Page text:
This is a two-arm randomized controlled trial (RCT) for 308 seriously mentally ill adults (SMI) engaging in risky sexual and/or drug use behavior comparing a brief HIV primary and secondary prevention intervention [Skills building and Motivational Interviewing (SB-MI) to Care as Usual (CAU)]. Outcomes will be measured at 3, 6, and 12 months. The SB-MI intervention (3 sessions + booster) was initially developed as the experimental condition in an R34 pilot project which demonstrated its feasibility and promise. For the proposed project, we will recruit a larger sample which includes men and women, with and without HIV, from various ethnic and racial groups, different sexual orientations and housing arrangements, a range of psychiatric disorders and functional capacities. In this way we can more rigorously demonstrate the promise of SB-MI for diverse people with SMI. We will also conduct a sub-study after the 6 month follow-up to examine the impact at 12 months of an additional booster session for SB-MI participants. Our primary aim is to examine the effectiveness of a brief, tailored primary and secondary risk reduction strategy to CAU for people with serious mental illness. The desired outcomes for this aim include: decreased frequency of risk behaviors (number of partners, number of encounters);increased use of barrier precautions and IV needle cleaning;positive changes in information, motivation, and risk behaviors associated with HIV and increased HIV Counseling and Testing for those who do not know their HIV status.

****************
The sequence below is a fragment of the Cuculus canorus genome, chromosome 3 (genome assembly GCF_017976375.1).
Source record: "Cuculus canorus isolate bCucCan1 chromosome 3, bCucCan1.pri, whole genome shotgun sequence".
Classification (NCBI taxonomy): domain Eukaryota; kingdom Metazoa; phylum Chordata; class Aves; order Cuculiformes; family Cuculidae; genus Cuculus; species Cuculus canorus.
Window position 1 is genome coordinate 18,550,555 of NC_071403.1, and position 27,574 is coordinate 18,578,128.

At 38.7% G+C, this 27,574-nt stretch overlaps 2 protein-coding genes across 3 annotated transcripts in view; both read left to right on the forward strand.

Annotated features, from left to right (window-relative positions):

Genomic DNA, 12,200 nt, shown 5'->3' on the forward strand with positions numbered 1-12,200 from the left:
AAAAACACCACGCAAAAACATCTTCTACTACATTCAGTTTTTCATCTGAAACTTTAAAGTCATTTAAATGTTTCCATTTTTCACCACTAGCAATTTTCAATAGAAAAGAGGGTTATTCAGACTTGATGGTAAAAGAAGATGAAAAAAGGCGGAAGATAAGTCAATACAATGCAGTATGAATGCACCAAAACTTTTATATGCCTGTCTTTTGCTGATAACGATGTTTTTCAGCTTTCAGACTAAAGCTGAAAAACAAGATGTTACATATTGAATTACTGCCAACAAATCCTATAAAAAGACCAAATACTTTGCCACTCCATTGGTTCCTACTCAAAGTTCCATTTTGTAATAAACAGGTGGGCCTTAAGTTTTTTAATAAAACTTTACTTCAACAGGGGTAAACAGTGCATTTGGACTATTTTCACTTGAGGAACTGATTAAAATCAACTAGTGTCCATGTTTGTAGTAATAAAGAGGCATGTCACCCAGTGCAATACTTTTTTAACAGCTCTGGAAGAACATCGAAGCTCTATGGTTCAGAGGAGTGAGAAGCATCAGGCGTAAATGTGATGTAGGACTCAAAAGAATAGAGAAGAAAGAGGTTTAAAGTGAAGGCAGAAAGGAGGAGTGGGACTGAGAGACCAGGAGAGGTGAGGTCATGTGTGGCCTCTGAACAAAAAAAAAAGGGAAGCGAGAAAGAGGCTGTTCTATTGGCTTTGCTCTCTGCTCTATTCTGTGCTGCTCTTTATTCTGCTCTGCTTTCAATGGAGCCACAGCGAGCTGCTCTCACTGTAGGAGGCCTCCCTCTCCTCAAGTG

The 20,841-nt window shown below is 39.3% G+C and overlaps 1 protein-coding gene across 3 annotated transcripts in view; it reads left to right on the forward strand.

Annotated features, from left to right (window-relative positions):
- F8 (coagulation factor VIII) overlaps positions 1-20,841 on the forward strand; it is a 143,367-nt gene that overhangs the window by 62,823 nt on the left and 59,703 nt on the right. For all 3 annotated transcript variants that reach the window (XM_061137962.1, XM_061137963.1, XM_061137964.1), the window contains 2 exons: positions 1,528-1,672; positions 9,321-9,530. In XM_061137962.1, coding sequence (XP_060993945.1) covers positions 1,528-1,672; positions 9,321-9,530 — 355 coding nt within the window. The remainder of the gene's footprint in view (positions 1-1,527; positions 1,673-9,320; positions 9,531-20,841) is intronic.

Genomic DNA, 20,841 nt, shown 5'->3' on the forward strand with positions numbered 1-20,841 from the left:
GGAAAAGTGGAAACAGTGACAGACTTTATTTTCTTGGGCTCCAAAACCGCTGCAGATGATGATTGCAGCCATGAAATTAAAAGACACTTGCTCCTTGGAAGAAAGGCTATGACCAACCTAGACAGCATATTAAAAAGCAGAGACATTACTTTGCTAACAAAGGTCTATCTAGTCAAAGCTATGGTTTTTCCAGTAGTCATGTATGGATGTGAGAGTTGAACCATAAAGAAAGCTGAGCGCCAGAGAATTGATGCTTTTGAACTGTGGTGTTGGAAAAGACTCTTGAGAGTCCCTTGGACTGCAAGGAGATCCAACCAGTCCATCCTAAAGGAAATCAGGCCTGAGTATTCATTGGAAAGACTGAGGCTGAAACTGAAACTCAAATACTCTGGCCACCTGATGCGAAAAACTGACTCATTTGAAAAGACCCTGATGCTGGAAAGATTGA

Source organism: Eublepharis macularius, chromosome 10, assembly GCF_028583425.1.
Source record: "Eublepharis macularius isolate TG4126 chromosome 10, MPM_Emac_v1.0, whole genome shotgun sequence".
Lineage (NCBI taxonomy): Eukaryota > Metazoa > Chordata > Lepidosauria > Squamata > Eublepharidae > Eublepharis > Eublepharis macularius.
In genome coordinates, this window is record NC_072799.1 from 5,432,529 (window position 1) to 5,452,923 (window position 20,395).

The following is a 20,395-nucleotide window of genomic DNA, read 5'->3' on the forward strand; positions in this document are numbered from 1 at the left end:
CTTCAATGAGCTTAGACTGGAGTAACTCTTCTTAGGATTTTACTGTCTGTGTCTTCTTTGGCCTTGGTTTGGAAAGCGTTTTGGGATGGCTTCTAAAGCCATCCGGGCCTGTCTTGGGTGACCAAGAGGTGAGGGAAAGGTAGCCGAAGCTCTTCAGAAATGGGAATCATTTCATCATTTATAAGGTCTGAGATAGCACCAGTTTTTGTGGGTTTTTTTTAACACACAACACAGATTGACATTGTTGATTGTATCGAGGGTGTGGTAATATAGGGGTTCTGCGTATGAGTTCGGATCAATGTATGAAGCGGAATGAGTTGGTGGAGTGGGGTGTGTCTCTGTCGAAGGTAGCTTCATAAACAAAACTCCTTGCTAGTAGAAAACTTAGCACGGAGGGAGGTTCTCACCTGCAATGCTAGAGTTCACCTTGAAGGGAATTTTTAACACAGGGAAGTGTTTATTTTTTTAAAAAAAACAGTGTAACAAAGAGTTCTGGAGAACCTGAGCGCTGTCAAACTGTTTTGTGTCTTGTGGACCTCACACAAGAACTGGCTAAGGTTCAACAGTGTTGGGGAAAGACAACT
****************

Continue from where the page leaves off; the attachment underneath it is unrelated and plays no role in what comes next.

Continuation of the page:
A second aim i s to examine the effectiveness of a 2nd booster session after the 6 month follow-up for 1/2 of participants randomized to SB-MI. The primary outcome will be decreased frequency of risk behaviors and increased use of barrier precautions at the 12 month follow-up for participants who receive a 2nd booster. Our hypotheses include: 1) Effect sizes for constructs of the IMB (Information, Motivation, Behavior) Model will be larger for participants randomized to the SB-MI condition compared to CAU. 2) Participants in SB-MI will demonstrate higher rates of accessing HIV counseling and testing at follow-up, as compared to participants in CAU. 3) SB-MI participants who receive a 2nd booster session will be significantly more likely to maintain behavior change at 12 months compared to SB-MI participants who do not receive the 2nd booster. Our long-term objective is to reduce the incidence of HIV risk behavior for SMI using a brief intervention which can be easily translated and adapted to "real world" settings.
Research findings increasingly support the contention that the incidence of HIV infection is high among people with serious mental illness (SMI). Our long-term objective is to reduce the incidence of HIV risk behavior for SMI using a brief intervention which can be easily translated and adapted to "real world" settings.